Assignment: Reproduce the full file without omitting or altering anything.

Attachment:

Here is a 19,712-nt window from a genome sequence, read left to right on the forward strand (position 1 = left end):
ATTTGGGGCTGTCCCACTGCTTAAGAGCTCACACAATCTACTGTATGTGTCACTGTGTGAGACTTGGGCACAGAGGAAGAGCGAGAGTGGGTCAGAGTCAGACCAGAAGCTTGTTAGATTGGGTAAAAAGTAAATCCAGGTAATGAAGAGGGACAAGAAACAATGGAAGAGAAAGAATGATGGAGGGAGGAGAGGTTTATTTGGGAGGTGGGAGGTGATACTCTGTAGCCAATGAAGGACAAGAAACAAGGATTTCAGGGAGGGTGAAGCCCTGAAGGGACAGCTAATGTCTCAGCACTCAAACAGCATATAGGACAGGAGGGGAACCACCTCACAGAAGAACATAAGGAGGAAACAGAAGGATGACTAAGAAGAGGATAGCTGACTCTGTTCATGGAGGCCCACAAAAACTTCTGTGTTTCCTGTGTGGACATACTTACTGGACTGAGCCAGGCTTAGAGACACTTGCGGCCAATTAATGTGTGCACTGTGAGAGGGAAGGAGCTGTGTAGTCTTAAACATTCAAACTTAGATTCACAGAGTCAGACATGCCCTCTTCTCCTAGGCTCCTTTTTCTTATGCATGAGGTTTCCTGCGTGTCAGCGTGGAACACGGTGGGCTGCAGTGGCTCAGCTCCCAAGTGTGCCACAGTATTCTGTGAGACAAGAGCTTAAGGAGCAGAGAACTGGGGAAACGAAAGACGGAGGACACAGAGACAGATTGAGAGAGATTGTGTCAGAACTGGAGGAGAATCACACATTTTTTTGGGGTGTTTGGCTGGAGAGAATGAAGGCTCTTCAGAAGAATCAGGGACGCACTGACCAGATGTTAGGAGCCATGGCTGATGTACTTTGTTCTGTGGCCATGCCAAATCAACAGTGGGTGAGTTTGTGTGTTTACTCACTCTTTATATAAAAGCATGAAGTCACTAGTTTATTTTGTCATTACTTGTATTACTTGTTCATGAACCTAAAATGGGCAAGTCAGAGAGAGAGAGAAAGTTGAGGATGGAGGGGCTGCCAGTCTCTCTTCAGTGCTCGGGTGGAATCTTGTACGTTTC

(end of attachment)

Here is a 19,712-nt window from a genome sequence, read left to right on the forward strand (position 1 = left end):
ATTTGGGGCTGTCCCACTGCTTAAGAGCTCACACAATCTACTGTATGTGTCACTGTGTGAGACTTGGGCACAGAGGAAGAGCGAGAGTGGGTCAGAGTCAGACCAGAAGCTTGTTAGATTGGGTAAAAAGTAAATCCAGGTAATGAAGAGGGACAAGAAACAATGGAAGAGAAAGAATGATGGAGGGAGGAGAGGTTTATTTGGGAGGTGGGAGGTGATACTCTGTAGCCAATGAAGGACAAGAAACAAGGATTTCAGGGAGGGTGAAGCCCTGAAGGGACAGCTAATGTCTCAGCACTCAAACAGCATATAGGACAGGAGGGGAACCACCTCACAGAAGAACATAAGGAGGAAACAGAAGGATGACTAAGAAGAGGATAGCTGACTCTGTTCATGGAGGCCCACAAAAACTTCTGTGTTTCCTGTGTGGACATACTTACTGGACTGAGCCAGGCTTAGAGACACTTGCGGCCAATTAATGTGTGCACTGTGAGAGGGAAGGAGCTGTGTAGTCTTAAACATTCAAACTTAGATTCACAGAGTCAGACATGCCCTCTTCTCCTAGGCTCCTTTTTCTTATGCATGAGGTTTCCTGCGTGTCAGCGTGGAACACGGTGGGCTGCAGTGGCTCAGCTCCCAAGTGTGCCACAGTATTCTGTGAGACAAGAGCTTAAGGAGCAGAGAACTGGGGAAACGAAAGACGGAGGACACAGAGACAGATTGAGAGAGATTGTGTCAGAACTGGAGGAGAATCACACATTTTTTTGGGGTGTTTGGCTGGAGAGAATGAAGGCTCTTCAGAAGAATCAGGGACGCACTGACCAGATGTTAGGAGCCATGGCTGATGTACTTTGTTCTGTGGCCATGCCAAATCAACAGTGGGTGAGTTTGTGTGTTTACTCACTCTTTATATAAAAGCATGAAGTCACTAGTTTATTTTGTCATTACTTGTATTACTTGTTCATGAACCTAAAATGGGCAAGTCAGAGAGAGAGAGAAAGTTGAGGATGGAGGGGCTGCCAGTCTCTCTTCAGTGCTCGGGTGGAATCTTGTACGTTTC